CALGARY, Alta. – Hockey Canada announced Tuesday that three-time Olympic gold medallist Cherie Piper, who also won one women’s world championship, has officially retired from international competition.
“On behalf of Hockey Canada and fans across the country, we thank Cherie for her dedication to Canada’s National Women’s Program, and contributions not only to the team, but to female hockey overall,” Hockey Canada president and CEO Bob Nicholson said. “We wish Cherie all the best in her future endeavours. ”
CHERIE PIPER, 31, joined Canada’s National Women’s Program in 2001, making her major event debut at the 2002 Olympic Winter Games, going on to win three Olympic gold medals and one women’s world championship. Overall, Piper appeared in 111 games for Canada over 12 seasons, amassing 40 goals, 78 assists and 118 points, ranking her as the eighth all-time scorer in the National Women’s program. The Scarborough, Ont. native was also a graduate of the Under-22 program, where she amassed 20 goals in only 16 games.
“I want to take this time to thank everyone that has helped me along the way, from my first minor hockey coaches to the coaches and staff who helped at the national level,” Piper said. “I will definitely miss the camaraderie and competition that came with playing for Team Canada, but I am also excited about the challenges ahead of me, as I embark on a career in teaching.”
CAN’T THEY SPREAD OUT THESE RETIREMENT ANNOUNCEMENTS?! We need time to recover!
Kim St-Pierre announces retirement from Canada’s National Women’s Team
KIM ST-PIERRE, 34, joined Canada’s National Women’s Program in 1998, and went on to win three Olympic gold medals and four women’s world championship gold medals. She appeared in a record 83 games for Canada, amassing 64 wins, another Team Canada record, and only 10 losses. Her career goals against average for Team Canada stands at 1.17, with a 0.939 save percentage and 29 career shutouts, also a Team Canada record. St-Pierre also had a storied Canadian Interuniversity Sport career with the McGill University Martlets, playing four seasons with the women’s team, and one season for the men’s team, to become only the second woman to play for a men’s university team in Canada. The Châteauguay, Que., native also played with the Canadian Women’s Hockey League’s Montreal Stars, winning two Clarkson Cups.
Real talk time, everyone. Kim St-Pierre is probably the greatest female goalie in all of hockey as we know it. She has statistics that make NHL goalies jealous. She said she counts as one of her favourite memories the practice she did with the Montreal Canadiens in 2008 replacing Carey Price who was ill because, as she said, it was the closest she ever came to her childhood dream of playing in the NHL. Women don’t get to play in the NHL but she came pretty close. It might not sound like a big deal but when you’re a woman playing hockey, it actually is an unattainable goal.
She also said the greatest moment of her career was when Team Canada won the 2002 Olympic Gold. I remember I was 12 and I watched every game to see the Canadian women play, I had never seen hockey like it before in my life. They were amazing; they were skilled, they were fast. In hockey with “no checking” you have to be physical but you have to win through sheer skill. Want the puck? Can’t just knock over the player with possession, you have to be faster and stronger than her.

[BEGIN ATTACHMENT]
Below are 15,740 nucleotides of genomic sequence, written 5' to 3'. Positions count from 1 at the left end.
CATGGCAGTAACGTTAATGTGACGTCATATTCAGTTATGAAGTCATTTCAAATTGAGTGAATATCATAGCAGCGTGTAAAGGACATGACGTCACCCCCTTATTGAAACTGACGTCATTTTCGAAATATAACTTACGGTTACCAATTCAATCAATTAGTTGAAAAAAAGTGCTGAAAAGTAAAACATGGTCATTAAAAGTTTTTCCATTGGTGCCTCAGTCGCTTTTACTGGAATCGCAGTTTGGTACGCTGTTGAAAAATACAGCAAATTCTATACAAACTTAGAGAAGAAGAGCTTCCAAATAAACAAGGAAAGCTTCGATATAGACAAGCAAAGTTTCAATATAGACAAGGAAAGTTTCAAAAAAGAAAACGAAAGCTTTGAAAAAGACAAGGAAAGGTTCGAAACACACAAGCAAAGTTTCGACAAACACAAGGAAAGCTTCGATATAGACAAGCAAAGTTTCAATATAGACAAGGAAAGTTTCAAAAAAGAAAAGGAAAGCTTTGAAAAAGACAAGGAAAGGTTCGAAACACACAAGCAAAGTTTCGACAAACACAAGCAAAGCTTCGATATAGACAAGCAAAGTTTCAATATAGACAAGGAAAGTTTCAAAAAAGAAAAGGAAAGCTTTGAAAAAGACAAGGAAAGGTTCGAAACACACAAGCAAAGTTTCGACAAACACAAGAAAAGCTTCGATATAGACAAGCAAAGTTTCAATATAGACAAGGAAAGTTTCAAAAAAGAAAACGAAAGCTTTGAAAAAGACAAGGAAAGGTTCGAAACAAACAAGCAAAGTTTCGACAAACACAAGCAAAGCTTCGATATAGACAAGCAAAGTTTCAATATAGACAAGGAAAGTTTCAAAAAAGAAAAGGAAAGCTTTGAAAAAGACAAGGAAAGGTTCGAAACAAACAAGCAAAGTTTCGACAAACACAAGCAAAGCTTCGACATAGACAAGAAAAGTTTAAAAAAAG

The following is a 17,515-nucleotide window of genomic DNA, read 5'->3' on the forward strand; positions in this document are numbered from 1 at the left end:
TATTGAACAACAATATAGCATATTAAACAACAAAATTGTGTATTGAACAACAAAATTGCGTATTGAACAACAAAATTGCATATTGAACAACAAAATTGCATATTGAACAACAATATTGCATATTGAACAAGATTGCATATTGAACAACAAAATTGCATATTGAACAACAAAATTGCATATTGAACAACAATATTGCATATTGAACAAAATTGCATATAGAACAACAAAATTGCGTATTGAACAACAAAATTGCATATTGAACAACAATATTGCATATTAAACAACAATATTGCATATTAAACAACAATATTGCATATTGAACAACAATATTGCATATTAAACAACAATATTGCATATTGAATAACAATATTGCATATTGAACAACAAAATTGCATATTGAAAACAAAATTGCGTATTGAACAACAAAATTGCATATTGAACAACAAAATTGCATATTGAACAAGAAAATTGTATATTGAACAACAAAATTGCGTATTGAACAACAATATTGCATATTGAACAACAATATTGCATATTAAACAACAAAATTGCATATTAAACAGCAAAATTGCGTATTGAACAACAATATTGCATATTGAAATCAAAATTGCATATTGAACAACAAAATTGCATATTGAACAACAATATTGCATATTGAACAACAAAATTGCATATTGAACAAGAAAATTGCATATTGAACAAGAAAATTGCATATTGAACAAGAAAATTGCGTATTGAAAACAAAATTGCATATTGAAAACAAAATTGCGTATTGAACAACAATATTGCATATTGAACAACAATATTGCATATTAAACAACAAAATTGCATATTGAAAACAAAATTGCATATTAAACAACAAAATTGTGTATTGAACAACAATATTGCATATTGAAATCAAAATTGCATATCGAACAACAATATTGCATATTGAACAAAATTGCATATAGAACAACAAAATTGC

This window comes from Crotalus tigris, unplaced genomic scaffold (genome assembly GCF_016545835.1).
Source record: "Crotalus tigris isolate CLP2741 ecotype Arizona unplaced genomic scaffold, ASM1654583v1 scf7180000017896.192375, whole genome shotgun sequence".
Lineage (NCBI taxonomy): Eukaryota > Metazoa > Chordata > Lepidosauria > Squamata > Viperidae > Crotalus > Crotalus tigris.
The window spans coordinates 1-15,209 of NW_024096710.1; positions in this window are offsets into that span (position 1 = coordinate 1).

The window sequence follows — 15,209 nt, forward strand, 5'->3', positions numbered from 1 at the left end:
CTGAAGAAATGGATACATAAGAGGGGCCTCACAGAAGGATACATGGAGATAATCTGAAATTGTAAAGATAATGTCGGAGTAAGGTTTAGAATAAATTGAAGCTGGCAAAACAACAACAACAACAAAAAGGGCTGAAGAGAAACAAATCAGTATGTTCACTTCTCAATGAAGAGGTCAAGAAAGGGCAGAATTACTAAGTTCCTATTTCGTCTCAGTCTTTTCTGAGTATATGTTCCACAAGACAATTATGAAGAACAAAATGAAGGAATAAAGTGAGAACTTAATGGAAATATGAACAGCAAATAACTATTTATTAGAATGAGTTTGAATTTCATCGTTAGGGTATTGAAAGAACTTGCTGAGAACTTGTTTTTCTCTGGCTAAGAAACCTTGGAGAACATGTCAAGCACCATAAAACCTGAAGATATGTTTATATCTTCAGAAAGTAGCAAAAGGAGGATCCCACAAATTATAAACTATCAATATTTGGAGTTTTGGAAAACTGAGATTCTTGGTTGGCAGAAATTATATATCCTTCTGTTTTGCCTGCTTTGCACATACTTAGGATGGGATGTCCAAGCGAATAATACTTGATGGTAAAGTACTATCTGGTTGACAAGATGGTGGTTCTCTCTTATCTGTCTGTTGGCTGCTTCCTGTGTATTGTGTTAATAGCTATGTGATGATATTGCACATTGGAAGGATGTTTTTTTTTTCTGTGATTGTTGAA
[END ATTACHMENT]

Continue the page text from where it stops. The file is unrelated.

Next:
So why has the news of Kim St-Pierre’s retirement got me writing a whole speech about women’s hockey? Because I saw Kim St-Pierre and the Canadian team and all the other women’s teams in the 2002 Olympics doing something I’d never seen before. They were doing what was in my eyes the single most hardcore, badass, intense thing you can do; play hockey and play it well. The next year I decided I better try it myself; I had wanted to play hockey for a while but never had much opportunity or courage to go and do it because I was already too old to start but I started anyway. It was hard but I’m glad I did. Seeing these women directly inspired me to go and take up my favourite sport and feel really good about doing so. Sure I’ll never play as well as any of them but I still feel inspired to play a better technical game, to skate faster, to be stronger.
So if you’re a lady and you want to play some hockey, go and do it! You’re never too old! I’ve played with women in their 60s who’ve played their whole lives and I’ve played with women in their 50s who only just started. Hockey is for everyone (no matter the people who’ve told me I’m stealing boys’ ice time, those people don’t know what hockey’s about) it’s about team solidarity and having fun and getting sweaty and drinking beer in the locker room and adventuring to the middle of nowhere to play a game against a stronger team but you do it to get better and have fun.
Michael Jordan rises up for a buzzer-beater to defeat the Cleveland Cavaliers in the 1989 playoffs. Jordan hit a jumper with six seconds remaining to give the Bulls a lead, only for the Cavaliers to take it right back with a layup by Craig Ehlo with three seconds left. Jordan, double-teamed on the inbounds play, got just enough separation to receive the ball and get the shot off over Ehlo to win the first-round series in five games. (Manny Millan/SI)
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